On to Ecclesiastes 6:1-6
In this chapter we don’t find much instruction or wisdom. We don’t find hope, or the things of the Kingdom. This is a very important chapter, because it begins to share with us a wrong point of view – the worlds point of view (what the world embraces, how the world sees things and how the world provides). The purpose of this chapter is to discourage us from adopting this world view. It will leave us asking if there is perhaps another way to go, a better way to do things, a more satisfying way to live so that we do not have to embrace the lifestyle spoken of in this chapter. This chapter (like the law) does not reveal to us the message of salvation. It does not bring about a transformation in our lives, but it points to the fact that we are in desperate need of help/salvation (Yeshua), and transformation (through the Holy Spirit), if we are going to have any hope in this life.
v1: Evil: Although this is something that is against G-d’s will it is also something that Solomon sees as undesirable (not right in his eyes).
- Under the sun: An expression that speaks to this world.
- Common: Many, many people suffer from this problem of trying to find satisfaction but are looking for it in the wrong place.
v2: Anything Solomon wanted he got. He lacked nothing from a materialistic perspective but there was a problem…
- Yet G-d does not give him power to eat it: This is a Hebrew idiom meaning that he cannot enjoy it, he cannot partake of it. Scripturally the word ‘eat’ is often associated with being satisfied (Deut 8:10). What Solomon wanted G-d provided, but Solomon was not satisfied by it, he could not delight in it.
- A foreigner: Someone who is not a descendant of Jacob and who does not have a covenantal relationship with G-d. Solomon sees that this person is enjoying what he cannot. This teaches us a very important principle: G-d disciplines His own – what is permissible for the world, isn’t permissible for the people of G-d. There are going to be people in this world who act as if they are satisfied and content because they are being deceived by Satan. They think life is good. What they have they think truly satisfies them (and temporarily it does, because they aren’t thinking about eternal consequences), but for the believer we won’t find satisfaction in these things. The people of G-d are held to a different standard.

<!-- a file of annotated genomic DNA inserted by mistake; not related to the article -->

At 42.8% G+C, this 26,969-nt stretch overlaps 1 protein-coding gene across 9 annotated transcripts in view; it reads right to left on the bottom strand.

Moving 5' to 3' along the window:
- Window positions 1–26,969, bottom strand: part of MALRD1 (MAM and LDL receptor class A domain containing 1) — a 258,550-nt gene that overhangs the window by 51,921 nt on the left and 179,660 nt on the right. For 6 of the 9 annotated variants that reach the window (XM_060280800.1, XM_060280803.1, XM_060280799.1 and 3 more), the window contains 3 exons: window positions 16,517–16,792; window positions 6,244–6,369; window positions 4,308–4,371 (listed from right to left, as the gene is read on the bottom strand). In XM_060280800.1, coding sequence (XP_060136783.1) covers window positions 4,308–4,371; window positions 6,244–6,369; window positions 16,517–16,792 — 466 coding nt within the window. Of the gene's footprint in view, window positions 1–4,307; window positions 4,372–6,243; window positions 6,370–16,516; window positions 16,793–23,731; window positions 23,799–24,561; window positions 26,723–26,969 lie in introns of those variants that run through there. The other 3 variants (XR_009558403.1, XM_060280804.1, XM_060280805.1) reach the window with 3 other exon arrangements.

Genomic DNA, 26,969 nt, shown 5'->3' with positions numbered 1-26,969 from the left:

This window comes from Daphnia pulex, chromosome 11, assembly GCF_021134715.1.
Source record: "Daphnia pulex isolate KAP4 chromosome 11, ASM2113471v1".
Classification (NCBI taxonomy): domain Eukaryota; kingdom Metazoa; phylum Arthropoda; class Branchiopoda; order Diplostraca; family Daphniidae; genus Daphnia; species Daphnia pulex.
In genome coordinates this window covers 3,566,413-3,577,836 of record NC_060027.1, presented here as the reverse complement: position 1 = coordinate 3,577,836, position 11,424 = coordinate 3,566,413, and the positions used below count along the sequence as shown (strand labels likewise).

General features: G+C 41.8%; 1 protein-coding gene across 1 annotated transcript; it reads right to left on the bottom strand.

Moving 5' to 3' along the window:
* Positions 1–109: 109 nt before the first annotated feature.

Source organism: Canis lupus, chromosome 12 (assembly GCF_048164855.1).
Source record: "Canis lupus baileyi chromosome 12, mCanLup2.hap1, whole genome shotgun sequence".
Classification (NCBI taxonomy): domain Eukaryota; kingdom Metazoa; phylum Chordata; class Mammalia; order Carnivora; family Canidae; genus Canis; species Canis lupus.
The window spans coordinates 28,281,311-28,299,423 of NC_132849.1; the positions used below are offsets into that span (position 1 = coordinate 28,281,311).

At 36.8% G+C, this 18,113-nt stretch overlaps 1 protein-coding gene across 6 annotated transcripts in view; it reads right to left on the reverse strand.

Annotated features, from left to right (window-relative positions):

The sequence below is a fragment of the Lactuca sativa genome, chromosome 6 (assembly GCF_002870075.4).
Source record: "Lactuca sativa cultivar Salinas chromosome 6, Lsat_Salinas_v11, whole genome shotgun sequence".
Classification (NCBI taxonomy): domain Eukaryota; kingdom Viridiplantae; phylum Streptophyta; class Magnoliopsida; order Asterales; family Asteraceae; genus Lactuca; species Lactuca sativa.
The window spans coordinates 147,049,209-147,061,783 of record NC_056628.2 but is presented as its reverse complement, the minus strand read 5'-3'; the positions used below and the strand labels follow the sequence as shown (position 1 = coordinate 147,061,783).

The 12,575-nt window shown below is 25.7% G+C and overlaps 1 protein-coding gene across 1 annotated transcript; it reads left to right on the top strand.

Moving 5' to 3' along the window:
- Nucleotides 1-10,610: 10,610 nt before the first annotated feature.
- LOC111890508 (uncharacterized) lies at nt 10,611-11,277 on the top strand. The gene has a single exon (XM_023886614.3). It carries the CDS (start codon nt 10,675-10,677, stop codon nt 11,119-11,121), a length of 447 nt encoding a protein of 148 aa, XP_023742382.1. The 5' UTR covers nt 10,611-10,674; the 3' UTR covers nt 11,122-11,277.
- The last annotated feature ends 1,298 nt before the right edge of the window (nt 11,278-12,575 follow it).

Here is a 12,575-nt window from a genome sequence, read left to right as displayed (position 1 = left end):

- Evil affliction: Evil disease. A person doesn’t feel whole. They are not at peace within themselves. Solomon had achieved all that he had set out to achieve and he was left with a bad taste in his mouth. We need to be careful about what we pursue.
v3: One hundred children: Usually children are thought of as a source of joy.
- The days of his years are many: This means that his years are abundant – they are not empty years.
- His soul is not satisfied with goodness: Even though he has many years to live and redo (and live and redo) he still never finds satisfaction and the conclusions always stay the same.
- He has no burial: This carries with it an image of shame. Instead of living in a way that brought him honour in the end he was left with shame.
- Stillborn: Delivered into this world but arrives here dead – never experiencing anything of this world. Solomon is saying that the stillborn baby is better off than himself – who has all the wealth, possessions, pleasure etc that a man could possibly want.
v4-5: These verses are still speaking about the stillborn baby.
- Comes in vanity: This birth has been in vain, it’s futile. Birth is usually associated with life and joy. This birth has neither.
- Darkness: There is a connection between darkness and death.
- Its name is covered with darkness: Because this child has never lived (never known pain, pleasure, comfort) no one will know his character, etc. Death took away all that he was. At this point Solomon feels as if this is the preferable option when compared to the unsatisfying life he is living.
v6: A thousand years twice over =2000 years.
- Has not seen goodness: Experienced no satisfaction.
- All go to one place: We all experience death…even the stillborn, who never really lived, experienced death. In this verse we see that Solomon has a great theological problem – he thinks that death is the end, with nothing beyond it. When we do not have a Kingdom Hope, when we do not look at this world and our life from a Kingdom perspective, everything becomes meaningless because we have no Kingdom expectation. We will see every day as just moving us closer to death with nothing beyond that. Without a faithful and sure expectation of the age to come, and being prepared for it, our outlook on life would become very cynical. We will begin to believe that everything is in vain rather than understanding that things in this world can be used and invested in the Kingdom of G-d. When we have this latter perspective everything changes.